Figure 6 shows the UV-Vis DRS spectra of pure TiO2 and the as-prepared g-C3N4/TiO2 nanocomposites. It is clear that the visible light absorption of g-C3N4/TiO2 nanocomposites is enhanced with increased treatment temperatures until 450°C. Then the visible light absorption decreases when the temperature is higher than 450°C. This fact implies that the as-prepared g-C3N4 coated TiO2 nanocomposites under 450°C may exhibit excellent visible light photocatalytic activity. However, the decrease of visible light absorption intensity of coated TiO2 nanocomposites under higher treatment temperature can be attributed to the decomposition of g-C3N4.
Figure 7 shows the adsorption and photocatalytic activity of pure TiO2 and g-C3N4/TiO2 nanocomposites for removal of MB. It can be seen that the g-C3N4/TiO2 nanocomposites obtained under 450°C exhibit the highest adsorption capacity, which may be ascribed to presence of layered g-C3N4 and small mesopores of the nanocomposites sample. The photocatalytic activities of g-C3N4/TiO2 nanocomposites first increase and then decrease with the increased treatment temperature. Pure TiO2 shows low visible light activity due to its large band gap. The observed slight visible light activity for the pure TiO2 sample can be ascribed to the photosensitization effect of the MB as MB can absorb visible light . During the visible light irradiation, the part of MB was self-decomposed due to the photosensitization. When TiO2 was coated by g-C3N4, all the nanocomposite samples show decent visible light activity. Under visible light irradiation, g-C3N4 with a band gap of 2.7 eV could be excited and the photogenerated electrons could transfer from the conduction band (CB) of g-C3N4 to the CB of TiO2 [17, 18, 24]. The holes in the valence band (VB) of g-C3N4 and electrons on the CB of TiO2 could initiate the following degradation reactions. The as-prepared g-C3N4/TiO2 nanocomposites under 450°C exhibit the highest photocatalytic activity under visible light irradiation. Considering the fact that the surface area of g-C3N4/TiO2 nanocomposites (48 m2/g) is lower than that of pure TiO2 (78 m2/g), the surface area of g-C3N4/TiO2 is not a positive factor. The enhanced visible light activity of g-C3N4/TiO2 should be ascribed to the enhanced visible light adsorption because of the presence of g-C3N4 (Figures 2(b) and 6) and the improved MB adsorption because of the small mesopores of the nanocomposites sample (Figure 5(b)). As the precursors (urea and commercial TiO2) are cheap and preparation method is very simple, the as-prepared g-C3N4 coated TiO2 nanocomposites are ready for large-scale applications in environmental pollution control and solar energy conversion .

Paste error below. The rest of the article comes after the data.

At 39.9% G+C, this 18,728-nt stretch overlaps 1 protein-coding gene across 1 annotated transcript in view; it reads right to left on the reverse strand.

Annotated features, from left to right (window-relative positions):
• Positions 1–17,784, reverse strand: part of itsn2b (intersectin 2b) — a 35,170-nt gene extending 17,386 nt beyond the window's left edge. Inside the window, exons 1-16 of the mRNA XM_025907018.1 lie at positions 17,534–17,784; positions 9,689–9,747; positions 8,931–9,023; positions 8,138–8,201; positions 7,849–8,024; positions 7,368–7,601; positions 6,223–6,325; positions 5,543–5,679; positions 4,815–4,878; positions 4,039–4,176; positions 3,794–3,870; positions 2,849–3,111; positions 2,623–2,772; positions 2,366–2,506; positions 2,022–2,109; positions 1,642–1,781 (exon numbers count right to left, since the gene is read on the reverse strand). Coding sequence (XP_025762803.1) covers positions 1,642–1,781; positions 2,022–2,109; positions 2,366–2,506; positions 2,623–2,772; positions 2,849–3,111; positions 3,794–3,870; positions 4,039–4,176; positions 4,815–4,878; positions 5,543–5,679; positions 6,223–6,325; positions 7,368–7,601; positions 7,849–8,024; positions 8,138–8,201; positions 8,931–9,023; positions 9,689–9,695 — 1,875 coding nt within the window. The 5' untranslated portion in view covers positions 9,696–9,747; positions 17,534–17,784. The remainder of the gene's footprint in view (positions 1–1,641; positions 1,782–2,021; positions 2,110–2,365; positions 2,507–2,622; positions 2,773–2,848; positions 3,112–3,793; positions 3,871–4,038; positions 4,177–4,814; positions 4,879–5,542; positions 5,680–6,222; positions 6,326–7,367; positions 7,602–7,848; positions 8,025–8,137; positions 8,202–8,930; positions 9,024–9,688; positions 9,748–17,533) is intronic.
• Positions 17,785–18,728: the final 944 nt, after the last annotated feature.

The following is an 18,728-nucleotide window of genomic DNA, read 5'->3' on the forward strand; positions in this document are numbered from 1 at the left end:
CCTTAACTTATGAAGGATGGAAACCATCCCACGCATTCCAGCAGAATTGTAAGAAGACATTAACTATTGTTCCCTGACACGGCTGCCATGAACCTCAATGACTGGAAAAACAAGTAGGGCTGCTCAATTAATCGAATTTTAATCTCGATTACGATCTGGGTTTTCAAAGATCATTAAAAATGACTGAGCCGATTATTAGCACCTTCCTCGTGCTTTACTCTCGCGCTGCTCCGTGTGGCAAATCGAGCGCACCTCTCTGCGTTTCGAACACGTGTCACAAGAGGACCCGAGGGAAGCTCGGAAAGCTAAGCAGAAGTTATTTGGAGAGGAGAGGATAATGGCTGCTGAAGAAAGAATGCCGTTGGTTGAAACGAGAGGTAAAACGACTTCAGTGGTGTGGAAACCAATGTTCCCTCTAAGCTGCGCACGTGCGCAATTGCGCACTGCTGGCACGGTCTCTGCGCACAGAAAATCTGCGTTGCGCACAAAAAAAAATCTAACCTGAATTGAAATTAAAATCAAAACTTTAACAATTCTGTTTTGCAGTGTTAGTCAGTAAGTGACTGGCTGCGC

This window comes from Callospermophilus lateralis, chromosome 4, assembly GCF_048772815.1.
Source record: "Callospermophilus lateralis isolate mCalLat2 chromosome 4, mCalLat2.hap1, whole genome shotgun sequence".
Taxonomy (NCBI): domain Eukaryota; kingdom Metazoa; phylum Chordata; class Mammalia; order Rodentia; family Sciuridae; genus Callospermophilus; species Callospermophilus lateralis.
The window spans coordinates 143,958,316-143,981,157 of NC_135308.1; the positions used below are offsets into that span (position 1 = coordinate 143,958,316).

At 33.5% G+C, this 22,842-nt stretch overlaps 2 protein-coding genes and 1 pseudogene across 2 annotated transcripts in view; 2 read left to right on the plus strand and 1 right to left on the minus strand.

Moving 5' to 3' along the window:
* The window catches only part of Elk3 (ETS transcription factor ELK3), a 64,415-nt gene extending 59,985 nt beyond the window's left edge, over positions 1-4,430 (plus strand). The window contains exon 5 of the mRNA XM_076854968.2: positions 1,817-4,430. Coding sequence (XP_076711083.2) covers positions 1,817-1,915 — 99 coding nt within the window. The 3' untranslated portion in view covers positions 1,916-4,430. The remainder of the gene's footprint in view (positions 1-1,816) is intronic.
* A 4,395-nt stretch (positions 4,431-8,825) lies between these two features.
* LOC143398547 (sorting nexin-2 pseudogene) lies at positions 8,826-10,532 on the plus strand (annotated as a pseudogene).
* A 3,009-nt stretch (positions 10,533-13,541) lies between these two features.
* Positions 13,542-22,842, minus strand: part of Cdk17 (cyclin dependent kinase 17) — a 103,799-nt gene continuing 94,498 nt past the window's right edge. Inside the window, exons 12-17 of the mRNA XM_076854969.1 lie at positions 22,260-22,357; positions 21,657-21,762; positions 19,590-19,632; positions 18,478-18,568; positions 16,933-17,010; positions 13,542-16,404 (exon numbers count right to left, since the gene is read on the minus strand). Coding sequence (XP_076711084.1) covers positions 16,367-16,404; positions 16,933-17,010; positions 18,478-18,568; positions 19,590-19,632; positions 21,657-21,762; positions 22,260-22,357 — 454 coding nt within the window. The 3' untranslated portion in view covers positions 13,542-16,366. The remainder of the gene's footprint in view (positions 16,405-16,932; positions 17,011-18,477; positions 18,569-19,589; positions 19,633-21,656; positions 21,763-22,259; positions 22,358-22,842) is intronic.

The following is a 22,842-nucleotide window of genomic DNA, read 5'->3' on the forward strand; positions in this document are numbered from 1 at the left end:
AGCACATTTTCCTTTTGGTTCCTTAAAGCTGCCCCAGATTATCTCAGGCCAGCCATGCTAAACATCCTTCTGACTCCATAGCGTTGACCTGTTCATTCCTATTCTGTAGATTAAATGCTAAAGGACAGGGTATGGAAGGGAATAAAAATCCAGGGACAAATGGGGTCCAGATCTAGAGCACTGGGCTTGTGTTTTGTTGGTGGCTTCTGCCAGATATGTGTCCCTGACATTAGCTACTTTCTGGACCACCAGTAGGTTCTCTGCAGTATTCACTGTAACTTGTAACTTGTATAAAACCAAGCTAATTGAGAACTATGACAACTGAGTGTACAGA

The g-C3N4/TiO2 nanocomposites were synthesized by a cost-effective solid-state approach by thermal treatment of the mixture of urea and commercial TiO2. It was found that the surface of TiO2 particles was coated by the in situ formed thin layered g-C3N4 from urea. The adsorption capacity and visible light photocatalytic activity were significantly enhanced. Under the optimized treatment temperature of 450°C, the g-C3N4/TiO2 nanocomposites exhibited highest adsorption capacity and visible light photocatalytic activity toward removal of MB. The enhanced adsorption capacity can be ascribed to the presence of g-C3N4 and small mesopores. The enhanced visible photocatalytic activity originated from the increased visible light adsorption and small mesopores of the nanocomposites sample. The novel g-C3N4 coated TiO2 nanocomposites prepared by the cost-effective solid-state approach would find wide application in environmental remediation.
Conflict of Interests
The authors declare no conflict of interests.
This research is financially supported by the Key Project from CQ CSTC (cstc2013yykfB50008), the Science and Technology Project from Chongqing Education Commission (KJZH11214, KJ120713, KJTD201314, KJTD201020, KJ130725, and KJ090727), the Key Discipline Development Project of CTBU (1252001), the National Natural Science Foundation of China (51108487), and the Natural Science Foundation Project of CQ CSTC (cstc2012jjA20014, CSTC2010BB0260).